Baking Bad: Recreating the Technical Challenges from the Great British Bake Off – Week 1: Jaffa Cakes

So the Great British Bake Off is back on our screens and in full flow (by that I mean coming up to week 3). I’m an avid fan of the bake off as well as being an amateur baker myself. You can find some of my recipes in the archives to the right if you’re interested in what I’ve done so far.

Despite all my baking I’ve never decided that I was crazy enough to attempt the rounds of the Bake Off. Yes I’ve occasionally made a few different recipes that have featured on the show, but there’s one thing that has often eluded me – the Technical Challenge. But what is a technical challenge I hear you ask? Well, allow me to show you this extract from the Bake Off’s website:

Technical Bake

This challenge separates the wheat from the chaff. Take one basic recipe, with the same ingredients and instructions, and ask our bakers to produce the finished product… sound easy? Well, any variation on the finished product will be a result of their own technical knowledge and experience – or lack of. Bakers are laid bare in this task and this is where the pressure’s really on in the bake-off.

So without further ado I’ve decided to bake each of the technical challenges from this season of the bake off and see how I do, as an amateur baker in my own tiny kitchen. Let’s get on with it!

Week One: Jaffa Cakes

First up – it’s Jaffa Cakes! Who doesn’t love a jaffa cake? Gorgeous little spongey, orangey, chocolatey packs of goodness. They are simply amazing, especially with a cup of tea (though no dunking!). If you don’t know what a jaffa cake is, then check out this brief section from the ever knowing wikipedia:

“Jaffa Cakes are biscuit-sized cakes introduced by McVitie and Price in the UK in 1927 and named after Jaffa oranges. The most common form of Jaffa Cakes are circular, 2 1⁄8 inches (54 mm) in diameter and have three layers: a Genoise sponge base, a layer of orange flavoured jelly and a coating of chocolate.”

So what does the Queen of Baking herself have to say about Jaffa Cakes? Well, this blurb comes from the start of her technical challenge recipe.

“Jaffa cakes are nowhere near as tricky to make at home as you might think.” Well, what could go wrong?  Follow Mary’s recipe here to make your own and see!

Firstly its a case of zesting an orange and adding it to some orange flavoured jelly and boiling water. So far so good, right?nothing can go wrong? Well, thats my first issue. I followed the recipe and zested what I’d consider a small orange. Turns out it was not a small orange and I ended up with far too much zest in my jelly! Still, it tasted fine, if a little pulpy – though it set fine and went into discs perfectly, as seen below.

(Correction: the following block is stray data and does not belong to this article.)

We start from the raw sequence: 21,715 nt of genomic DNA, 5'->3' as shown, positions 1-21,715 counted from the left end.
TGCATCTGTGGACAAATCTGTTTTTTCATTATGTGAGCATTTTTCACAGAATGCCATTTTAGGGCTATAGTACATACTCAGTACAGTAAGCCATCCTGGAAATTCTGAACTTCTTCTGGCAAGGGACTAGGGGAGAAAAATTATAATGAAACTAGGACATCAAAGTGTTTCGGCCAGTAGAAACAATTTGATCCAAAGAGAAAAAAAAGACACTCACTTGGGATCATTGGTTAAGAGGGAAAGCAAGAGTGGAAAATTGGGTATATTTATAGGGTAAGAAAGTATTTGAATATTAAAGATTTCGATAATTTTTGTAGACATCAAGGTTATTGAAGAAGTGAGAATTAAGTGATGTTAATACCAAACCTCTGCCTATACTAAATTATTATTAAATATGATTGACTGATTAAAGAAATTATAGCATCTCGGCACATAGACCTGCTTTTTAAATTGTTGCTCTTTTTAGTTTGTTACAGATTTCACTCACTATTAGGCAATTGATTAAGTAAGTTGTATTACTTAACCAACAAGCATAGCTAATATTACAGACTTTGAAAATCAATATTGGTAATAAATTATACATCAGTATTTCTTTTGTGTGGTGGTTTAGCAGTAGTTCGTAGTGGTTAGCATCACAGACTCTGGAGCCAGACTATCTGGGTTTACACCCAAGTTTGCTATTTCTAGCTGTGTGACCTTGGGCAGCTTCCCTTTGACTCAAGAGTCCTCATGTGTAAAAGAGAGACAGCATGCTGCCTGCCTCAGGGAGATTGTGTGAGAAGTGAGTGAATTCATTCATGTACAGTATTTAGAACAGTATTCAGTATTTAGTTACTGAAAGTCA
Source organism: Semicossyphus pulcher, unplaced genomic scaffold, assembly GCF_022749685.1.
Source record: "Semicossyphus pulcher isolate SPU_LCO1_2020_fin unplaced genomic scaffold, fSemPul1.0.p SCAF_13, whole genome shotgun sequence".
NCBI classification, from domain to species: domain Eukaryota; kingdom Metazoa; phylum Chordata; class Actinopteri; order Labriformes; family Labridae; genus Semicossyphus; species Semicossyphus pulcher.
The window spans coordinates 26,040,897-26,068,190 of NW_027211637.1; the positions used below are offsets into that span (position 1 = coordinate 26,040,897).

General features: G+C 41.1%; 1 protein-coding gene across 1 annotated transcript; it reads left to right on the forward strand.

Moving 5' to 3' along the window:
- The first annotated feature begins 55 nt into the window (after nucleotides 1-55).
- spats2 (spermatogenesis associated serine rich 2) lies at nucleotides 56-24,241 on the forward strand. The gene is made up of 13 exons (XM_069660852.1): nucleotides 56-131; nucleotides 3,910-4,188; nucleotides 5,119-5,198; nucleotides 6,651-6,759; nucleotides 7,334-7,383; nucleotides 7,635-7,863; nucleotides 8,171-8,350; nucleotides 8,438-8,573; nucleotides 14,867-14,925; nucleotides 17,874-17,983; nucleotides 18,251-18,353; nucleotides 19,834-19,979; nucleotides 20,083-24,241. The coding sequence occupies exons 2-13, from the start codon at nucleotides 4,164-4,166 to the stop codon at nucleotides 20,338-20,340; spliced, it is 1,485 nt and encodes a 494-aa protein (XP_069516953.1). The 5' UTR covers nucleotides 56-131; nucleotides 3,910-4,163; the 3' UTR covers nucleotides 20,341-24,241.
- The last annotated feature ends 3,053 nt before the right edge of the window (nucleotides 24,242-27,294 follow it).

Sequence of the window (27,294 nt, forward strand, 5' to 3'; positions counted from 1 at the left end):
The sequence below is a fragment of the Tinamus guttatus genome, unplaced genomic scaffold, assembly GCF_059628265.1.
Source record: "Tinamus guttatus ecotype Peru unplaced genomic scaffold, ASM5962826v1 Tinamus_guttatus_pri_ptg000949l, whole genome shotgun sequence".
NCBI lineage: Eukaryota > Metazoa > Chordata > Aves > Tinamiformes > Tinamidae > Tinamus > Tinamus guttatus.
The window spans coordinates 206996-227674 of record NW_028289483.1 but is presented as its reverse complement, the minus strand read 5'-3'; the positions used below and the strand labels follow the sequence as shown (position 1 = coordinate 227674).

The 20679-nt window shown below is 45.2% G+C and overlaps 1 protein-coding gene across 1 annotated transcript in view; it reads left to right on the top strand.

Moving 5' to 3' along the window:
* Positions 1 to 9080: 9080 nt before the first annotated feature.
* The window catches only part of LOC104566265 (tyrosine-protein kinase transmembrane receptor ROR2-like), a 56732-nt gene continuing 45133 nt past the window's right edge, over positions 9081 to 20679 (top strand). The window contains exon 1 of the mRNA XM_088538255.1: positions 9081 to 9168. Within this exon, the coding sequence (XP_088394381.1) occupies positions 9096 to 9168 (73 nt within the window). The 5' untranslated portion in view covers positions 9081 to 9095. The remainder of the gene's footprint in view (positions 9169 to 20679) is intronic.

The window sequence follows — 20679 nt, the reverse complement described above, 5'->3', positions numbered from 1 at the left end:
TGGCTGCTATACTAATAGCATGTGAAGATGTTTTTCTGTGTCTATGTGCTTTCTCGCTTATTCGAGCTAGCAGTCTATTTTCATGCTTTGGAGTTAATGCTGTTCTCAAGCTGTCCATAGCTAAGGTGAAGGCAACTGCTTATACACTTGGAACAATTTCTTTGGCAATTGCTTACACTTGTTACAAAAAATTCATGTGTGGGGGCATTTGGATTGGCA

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Next up was the sponge. I’ve made a fair few sponge cakes in my time and I’d say that I’ve gotten pretty good at it too, though I’ve never made a whisked sponge before. I was a little apprehensive, but I absolutely nailed it! I think the sponge was the best part of my Jaffa attempts! Simples!

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Now the board is set, the pieces are moving. Time to put it together and melt some chocolate. I assembled the jaffa cakes, putting the disc of jelly onto the sponge. I melted down the chocolate. And that’s when it all went to pot. Pouring with a spoon didn’t work as the hot chocolate wanted nothing about staying with the cold jelly. It disappeared down the side of the cake in a weird gloopy mess. Piping the chocolate worked a little better but still left gaps. The whole thing looked a mess. I’ve had issues with chocolate in the past when I bake and this was no exception. Guess I need to work on it before I apply myself! 😉

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Still, a quick trip to the fridge solved the problem mostly and they tasted great! Overall, I’d give myself a 4/10 for presentation and a 7/10 for taste.

But what about Mary’s judgement I hear you say? Well, I’d rate this bake as a Concerned Mary Berry.

273Stay tuned for next time – I take on biscuit week and Viennese Whirls!

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